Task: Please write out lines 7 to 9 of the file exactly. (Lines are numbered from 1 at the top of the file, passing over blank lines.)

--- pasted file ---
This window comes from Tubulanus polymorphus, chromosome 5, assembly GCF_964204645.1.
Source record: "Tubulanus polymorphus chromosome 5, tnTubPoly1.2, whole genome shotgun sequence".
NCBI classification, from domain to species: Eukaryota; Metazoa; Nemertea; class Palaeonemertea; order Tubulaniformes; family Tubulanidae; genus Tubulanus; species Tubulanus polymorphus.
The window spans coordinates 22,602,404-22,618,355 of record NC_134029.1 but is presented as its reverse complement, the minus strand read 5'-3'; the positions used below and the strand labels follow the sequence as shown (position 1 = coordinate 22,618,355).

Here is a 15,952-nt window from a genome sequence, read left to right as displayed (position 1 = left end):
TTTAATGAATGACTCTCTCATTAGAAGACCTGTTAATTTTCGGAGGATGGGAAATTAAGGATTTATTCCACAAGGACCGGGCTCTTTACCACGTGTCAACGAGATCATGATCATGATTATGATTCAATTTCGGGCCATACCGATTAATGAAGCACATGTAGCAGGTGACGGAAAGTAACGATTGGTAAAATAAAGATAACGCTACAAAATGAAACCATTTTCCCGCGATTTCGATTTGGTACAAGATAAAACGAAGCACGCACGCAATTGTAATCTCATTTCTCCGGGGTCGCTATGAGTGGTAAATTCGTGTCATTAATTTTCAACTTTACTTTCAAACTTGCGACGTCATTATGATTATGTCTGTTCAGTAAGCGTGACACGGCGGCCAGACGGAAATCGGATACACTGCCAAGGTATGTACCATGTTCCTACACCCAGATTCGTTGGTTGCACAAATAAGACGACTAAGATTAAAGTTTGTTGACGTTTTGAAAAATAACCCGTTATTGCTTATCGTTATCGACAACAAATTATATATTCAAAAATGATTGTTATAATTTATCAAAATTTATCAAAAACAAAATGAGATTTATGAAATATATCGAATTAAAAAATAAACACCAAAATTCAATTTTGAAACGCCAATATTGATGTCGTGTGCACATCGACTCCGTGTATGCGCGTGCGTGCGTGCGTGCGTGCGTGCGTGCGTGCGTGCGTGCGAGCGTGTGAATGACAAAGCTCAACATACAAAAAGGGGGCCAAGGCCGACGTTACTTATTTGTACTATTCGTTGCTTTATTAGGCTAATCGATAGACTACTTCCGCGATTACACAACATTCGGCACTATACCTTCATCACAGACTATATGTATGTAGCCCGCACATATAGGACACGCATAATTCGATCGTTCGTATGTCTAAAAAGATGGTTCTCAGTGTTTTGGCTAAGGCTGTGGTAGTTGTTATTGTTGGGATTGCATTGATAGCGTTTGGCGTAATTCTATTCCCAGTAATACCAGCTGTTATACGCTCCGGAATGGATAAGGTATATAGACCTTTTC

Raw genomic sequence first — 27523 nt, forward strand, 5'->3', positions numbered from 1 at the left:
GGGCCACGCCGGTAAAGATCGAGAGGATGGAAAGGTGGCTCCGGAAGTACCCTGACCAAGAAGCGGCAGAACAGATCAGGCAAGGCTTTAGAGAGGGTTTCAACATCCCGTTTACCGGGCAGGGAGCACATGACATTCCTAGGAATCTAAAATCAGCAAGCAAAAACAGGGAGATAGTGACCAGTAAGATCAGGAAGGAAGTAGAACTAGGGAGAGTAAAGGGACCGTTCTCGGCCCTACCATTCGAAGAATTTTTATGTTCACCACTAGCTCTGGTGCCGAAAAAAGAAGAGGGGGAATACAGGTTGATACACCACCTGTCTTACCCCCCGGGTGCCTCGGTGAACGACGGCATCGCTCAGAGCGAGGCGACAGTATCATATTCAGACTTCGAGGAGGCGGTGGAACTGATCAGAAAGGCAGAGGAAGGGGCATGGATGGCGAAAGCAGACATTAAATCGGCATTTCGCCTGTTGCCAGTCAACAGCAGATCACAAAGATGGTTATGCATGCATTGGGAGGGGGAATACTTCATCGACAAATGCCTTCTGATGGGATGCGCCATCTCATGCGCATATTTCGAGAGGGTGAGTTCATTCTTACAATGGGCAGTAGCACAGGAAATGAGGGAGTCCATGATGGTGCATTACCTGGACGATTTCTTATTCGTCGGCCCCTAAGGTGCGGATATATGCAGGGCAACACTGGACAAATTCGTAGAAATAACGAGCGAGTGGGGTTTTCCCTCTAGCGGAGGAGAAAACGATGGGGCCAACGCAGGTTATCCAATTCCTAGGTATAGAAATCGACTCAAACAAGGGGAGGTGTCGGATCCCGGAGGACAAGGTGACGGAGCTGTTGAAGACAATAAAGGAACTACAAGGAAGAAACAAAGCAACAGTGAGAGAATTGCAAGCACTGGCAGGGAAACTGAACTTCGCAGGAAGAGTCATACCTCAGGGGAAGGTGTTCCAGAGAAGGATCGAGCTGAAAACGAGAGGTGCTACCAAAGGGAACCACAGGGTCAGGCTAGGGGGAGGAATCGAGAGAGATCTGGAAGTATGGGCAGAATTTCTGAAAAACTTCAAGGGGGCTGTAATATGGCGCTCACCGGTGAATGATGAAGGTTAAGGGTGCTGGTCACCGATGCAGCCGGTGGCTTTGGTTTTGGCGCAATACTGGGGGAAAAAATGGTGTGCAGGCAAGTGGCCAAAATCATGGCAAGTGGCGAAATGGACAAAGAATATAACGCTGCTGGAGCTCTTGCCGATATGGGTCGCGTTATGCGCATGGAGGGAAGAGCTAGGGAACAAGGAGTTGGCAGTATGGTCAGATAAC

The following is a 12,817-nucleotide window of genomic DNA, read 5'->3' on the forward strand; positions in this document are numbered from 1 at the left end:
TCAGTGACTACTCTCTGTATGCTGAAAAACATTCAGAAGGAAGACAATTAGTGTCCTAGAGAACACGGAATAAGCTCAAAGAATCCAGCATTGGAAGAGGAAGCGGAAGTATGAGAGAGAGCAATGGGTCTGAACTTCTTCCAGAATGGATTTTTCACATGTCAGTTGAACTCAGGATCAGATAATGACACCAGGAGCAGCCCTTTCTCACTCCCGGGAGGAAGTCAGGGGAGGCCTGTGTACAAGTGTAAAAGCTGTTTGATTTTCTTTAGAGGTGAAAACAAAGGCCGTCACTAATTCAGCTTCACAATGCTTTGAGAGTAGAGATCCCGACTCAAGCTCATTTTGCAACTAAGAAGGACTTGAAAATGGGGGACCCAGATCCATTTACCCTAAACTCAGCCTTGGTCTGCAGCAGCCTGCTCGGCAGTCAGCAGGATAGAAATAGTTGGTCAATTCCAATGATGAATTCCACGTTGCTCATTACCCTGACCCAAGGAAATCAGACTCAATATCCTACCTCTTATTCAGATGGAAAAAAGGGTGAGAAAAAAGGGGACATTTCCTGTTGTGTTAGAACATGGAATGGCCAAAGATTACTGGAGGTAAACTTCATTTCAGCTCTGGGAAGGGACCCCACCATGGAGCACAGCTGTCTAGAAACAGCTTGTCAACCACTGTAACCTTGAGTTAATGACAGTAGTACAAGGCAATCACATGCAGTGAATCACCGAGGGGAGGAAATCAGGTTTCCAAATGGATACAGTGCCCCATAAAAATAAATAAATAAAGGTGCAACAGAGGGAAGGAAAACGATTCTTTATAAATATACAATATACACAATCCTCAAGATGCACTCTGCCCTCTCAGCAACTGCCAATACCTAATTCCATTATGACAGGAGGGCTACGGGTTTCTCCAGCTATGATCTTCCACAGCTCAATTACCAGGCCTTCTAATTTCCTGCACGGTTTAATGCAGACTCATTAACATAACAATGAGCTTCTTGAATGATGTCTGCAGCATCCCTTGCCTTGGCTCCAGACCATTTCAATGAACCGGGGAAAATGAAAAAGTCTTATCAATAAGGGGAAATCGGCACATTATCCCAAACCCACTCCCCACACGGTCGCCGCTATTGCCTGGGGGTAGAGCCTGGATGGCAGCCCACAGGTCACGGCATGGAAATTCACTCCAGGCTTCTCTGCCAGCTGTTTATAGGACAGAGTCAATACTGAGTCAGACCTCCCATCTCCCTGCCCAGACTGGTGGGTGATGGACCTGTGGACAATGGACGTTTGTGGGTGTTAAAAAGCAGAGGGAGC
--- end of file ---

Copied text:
Raw genomic sequence first — 27523 nt, forward strand, 5'->3', positions numbered from 1 at the left:
GGGCCACGCCGGTAAAGATCGAGAGGATGGAAAGGTGGCTCCGGAAGTACCCTGACCAAGAAGCGGCAGAACAGATCAGGCAAGGCTTTAGAGAGGGTTTCAACATCCCGTTTACCGGGCAGGGAGCACATGACATTCCTAGGAATCTAAAATCAGCAAGCAAAAACAGGGAGATAGTGACCAGTAAGATCAGGAAGGAAGTAGAACTAGGGAGAGTAAAGGGACCGTTCTCGGCCCTACCATTCGAAGAATTTTTATGTTCACCACTAGCTCTGGTGCCGAAAAAAGAAGAGGGGGAATACAGGTTGATACACCACCTGTCTTACCCCCCGGGTGCCTCGGTGAACGACGGCATCGCTCAGAGCGAGGCGACAGTATCATATTCAGACTTCGAGGAGGCGGTGGAACTGATCAGAAAGGCAGAGGAAGGGGCATGGATGGCGAAAGCAGACATTAAATCGGCATTTCGCCTGTTGCCAGTCAACAGCAGATCACAAAGATGGTTATGCATGCATTGGGAGGGGGAATACTTCATCGACAAATGCCTTCTGATGGGATGCGCCATCTCATGCGCATATTTCGAGAGGGTGAGTTCATTCTTACAATGGGCAGTAGCACAGGAAATGAGGGAGTCCATGATGGTGCATTACCTGGACGATTTCTTATTCGTCGGCCCCTAAGGTGCGGATATATGCAGGGCAACACTGGACAAATTCGTAGAAATAACGAGCGAGTGGGGTTTTCCCTCTAGCGGAGGAGAAAACGATGGGGCCAACGCAGGTTATCCAATTCCTAGGTATAGAAATCGACTCAAACAAGGGGAGGTGTCGGATCCCGGAGGACAAGGTGACGGAGCTGTTGAAGACAATAAAGGAACTACAAGGAAGAAACAAAGCAACAGTGAGAGAATTGCAAGCACTGGCAGGGAAACTGAACTTCGCAGGAAGAGTCATACCTCAGGGGAAGGTGTTCCAGAGAAGGATCGAGCTGAAAACGAGAGGTGCTACCAAAGGGAACCACAGGGTCAGGCTAGGGGGAGGAATCGAGAGAGATCTGGAAGTATGGGCAGAATTTCTGAAAAACTTCAAGGGGGCTGTAATATGGCGCTCACCGGTGAATGATGAAGGTTAAGGGTGCTGGTCACCGATGCAGCCGGTGGCTTTGGTTTTGGCGCAATACTGGGGGAAAAAATGGTGTGCAGGCAAGTGGCCAAAATCATGGCAAGTGGCGAAATGGACAAAGAATATAACGCTGCTGGAGCTCTTGCCGATATGGGTCGCGTTATGCGCATGGAGGGAAGAGCTAGGGAACAAGGAGTTGGCAGTATGGTCAGATAAC

The following is a 12,817-nucleotide window of genomic DNA, read 5'->3' on the forward strand; positions in this document are numbered from 1 at the left end: